R- Reaching out
Even when we feel calm and secure, we now face a unique ethical test, an inner tension wherein we must constantly decide between mentally focusing on our own well-being — the voice of self-preservation — and concentrating on the needs of another.
People accustomed to living private self-oriented lives may not find the isolation as rough. But for those individuals (or communities) who enjoy having guests and who thrive on warm interactions with people, this period presents a big challenge.
Nevertheless, although people are physically distant, we can remain socially, emotionally and spiritually connected. Reaching out to a neighbor, friend or someone you haven’t seen for a while can make a difference. Likewise, reflecting on your life journey — perhaps making a list of those people who played a significant role — then steadily checking in with them. Most importantly, call or text someone who you think might need encouragement.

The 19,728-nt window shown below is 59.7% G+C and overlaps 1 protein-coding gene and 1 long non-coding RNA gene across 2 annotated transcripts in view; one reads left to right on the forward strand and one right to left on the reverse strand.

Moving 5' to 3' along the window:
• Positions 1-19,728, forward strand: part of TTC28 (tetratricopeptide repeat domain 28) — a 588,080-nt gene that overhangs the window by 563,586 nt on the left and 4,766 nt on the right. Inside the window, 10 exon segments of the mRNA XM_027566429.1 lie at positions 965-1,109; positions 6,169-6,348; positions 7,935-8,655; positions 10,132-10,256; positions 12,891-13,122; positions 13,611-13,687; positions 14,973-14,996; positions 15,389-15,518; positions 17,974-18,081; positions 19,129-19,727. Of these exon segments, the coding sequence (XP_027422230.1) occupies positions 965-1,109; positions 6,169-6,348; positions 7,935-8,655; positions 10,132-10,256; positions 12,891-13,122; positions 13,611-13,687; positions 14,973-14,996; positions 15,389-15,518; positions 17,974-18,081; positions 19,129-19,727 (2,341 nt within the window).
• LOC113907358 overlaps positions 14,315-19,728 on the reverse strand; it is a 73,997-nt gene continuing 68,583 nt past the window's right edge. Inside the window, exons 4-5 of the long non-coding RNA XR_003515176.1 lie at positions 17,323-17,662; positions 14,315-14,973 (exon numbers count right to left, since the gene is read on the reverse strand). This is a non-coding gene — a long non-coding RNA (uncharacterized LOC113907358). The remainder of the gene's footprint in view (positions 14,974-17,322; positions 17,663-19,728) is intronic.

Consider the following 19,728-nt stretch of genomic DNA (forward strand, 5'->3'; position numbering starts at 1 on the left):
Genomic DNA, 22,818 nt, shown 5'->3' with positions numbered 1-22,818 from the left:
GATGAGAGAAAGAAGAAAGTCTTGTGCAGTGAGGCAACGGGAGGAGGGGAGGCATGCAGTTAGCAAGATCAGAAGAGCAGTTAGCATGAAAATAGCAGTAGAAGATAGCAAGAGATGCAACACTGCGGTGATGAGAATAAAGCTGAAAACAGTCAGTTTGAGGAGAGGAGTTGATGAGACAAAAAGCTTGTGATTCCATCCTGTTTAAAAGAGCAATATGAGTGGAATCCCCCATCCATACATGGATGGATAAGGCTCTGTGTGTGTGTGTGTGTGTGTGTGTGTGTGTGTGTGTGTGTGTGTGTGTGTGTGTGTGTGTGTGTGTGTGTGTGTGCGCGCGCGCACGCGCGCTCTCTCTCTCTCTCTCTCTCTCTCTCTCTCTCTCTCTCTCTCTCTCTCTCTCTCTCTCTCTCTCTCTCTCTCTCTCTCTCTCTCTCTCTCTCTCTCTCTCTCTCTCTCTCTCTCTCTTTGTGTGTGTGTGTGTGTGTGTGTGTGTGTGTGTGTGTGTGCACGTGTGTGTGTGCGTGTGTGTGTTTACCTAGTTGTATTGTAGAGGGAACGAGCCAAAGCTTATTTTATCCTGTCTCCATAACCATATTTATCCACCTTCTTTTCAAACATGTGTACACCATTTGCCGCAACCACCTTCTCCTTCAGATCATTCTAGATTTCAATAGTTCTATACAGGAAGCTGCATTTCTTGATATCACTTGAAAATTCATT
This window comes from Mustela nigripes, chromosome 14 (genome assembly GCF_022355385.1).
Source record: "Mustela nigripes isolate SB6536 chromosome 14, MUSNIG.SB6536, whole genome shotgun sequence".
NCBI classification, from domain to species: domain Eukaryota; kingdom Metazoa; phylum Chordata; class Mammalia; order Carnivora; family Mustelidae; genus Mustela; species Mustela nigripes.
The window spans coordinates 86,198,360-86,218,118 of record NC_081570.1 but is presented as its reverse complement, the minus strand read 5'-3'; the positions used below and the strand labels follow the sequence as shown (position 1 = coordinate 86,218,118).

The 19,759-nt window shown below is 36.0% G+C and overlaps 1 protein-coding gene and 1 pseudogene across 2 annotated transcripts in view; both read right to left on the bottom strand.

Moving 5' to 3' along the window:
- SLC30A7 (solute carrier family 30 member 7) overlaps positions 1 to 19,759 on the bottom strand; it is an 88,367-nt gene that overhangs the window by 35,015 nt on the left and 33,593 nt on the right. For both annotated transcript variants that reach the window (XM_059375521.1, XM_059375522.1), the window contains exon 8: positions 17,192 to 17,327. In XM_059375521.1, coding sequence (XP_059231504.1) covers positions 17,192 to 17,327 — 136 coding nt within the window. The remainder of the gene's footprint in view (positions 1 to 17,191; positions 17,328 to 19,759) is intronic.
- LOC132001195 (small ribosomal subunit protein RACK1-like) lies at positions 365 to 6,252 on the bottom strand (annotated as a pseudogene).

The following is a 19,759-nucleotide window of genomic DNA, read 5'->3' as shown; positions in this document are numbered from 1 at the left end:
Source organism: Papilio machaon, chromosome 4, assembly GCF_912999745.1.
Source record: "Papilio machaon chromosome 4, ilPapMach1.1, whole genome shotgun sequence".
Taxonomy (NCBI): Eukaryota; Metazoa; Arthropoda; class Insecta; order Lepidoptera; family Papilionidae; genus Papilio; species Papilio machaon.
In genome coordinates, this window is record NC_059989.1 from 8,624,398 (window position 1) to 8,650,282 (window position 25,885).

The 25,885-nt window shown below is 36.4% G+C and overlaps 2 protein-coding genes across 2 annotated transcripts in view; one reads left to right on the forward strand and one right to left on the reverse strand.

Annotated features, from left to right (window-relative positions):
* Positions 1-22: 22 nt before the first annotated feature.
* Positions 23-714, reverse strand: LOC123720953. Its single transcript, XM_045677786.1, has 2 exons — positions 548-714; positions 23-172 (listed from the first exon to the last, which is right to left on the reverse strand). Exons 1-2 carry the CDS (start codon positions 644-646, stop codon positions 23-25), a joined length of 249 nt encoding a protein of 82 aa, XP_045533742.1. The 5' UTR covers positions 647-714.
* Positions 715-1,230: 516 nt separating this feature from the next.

Since we are forced to stay home, it would be a waste not to learn meaningful lessons. What does our family unit look like now? What are we gaining from time with one another? What are we learning about ourselves, our spouse, or our children during the time that perhaps we previously missed or overlooked?
People are pointing to this quality time with family to send inspirational videos, trying to find the silver lining in this situation. But there is no escaping that are not good times. And during dark periods, where our people are suffering and dying, one must look inward, review one’s deeds, and cry out to God (which is called teshuva.)